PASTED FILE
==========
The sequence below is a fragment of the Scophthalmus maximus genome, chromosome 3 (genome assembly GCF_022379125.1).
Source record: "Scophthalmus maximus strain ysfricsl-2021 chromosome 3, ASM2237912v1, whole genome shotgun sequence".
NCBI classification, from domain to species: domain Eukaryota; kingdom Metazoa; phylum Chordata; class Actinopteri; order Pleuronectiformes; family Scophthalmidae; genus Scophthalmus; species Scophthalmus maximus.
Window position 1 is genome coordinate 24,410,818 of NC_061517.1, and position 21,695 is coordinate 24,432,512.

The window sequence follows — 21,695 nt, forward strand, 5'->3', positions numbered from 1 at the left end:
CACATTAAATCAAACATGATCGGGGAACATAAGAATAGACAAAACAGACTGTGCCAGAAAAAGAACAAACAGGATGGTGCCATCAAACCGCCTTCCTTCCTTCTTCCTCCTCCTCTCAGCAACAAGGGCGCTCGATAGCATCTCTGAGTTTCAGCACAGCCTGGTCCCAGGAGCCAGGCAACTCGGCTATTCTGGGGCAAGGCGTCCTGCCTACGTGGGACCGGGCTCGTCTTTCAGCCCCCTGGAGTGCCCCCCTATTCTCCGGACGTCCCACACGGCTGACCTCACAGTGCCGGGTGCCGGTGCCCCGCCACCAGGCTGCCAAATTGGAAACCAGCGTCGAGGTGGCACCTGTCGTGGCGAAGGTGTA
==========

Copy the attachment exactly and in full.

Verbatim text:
The sequence below is a fragment of the Scophthalmus maximus genome, chromosome 3 (genome assembly GCF_022379125.1).
Source record: "Scophthalmus maximus strain ysfricsl-2021 chromosome 3, ASM2237912v1, whole genome shotgun sequence".
NCBI classification, from domain to species: domain Eukaryota; kingdom Metazoa; phylum Chordata; class Actinopteri; order Pleuronectiformes; family Scophthalmidae; genus Scophthalmus; species Scophthalmus maximus.
Window position 1 is genome coordinate 24,410,818 of NC_061517.1, and position 21,695 is coordinate 24,432,512.

The window sequence follows — 21,695 nt, forward strand, 5'->3', positions numbered from 1 at the left end:
CACATTAAATCAAACATGATCGGGGAACATAAGAATAGACAAAACAGACTGTGCCAGAAAAAGAACAAACAGGATGGTGCCATCAAACCGCCTTCCTTCCTTCTTCCTCCTCCTCTCAGCAACAAGGGCGCTCGATAGCATCTCTGAGTTTCAGCACAGCCTGGTCCCAGGAGCCAGGCAACTCGGCTATTCTGGGGCAAGGCGTCCTGCCTACGTGGGACCGGGCTCGTCTTTCAGCCCCCTGGAGTGCCCCCCTATTCTCCGGACGTCCCACACGGCTGACCTCACAGTGCCGGGTGCCGGTGCCCCGCCACCAGGCTGCCAAATTGGAAACCAGCGTCGAGGTGGCACCTGTCGTGGCGAAGGTGTA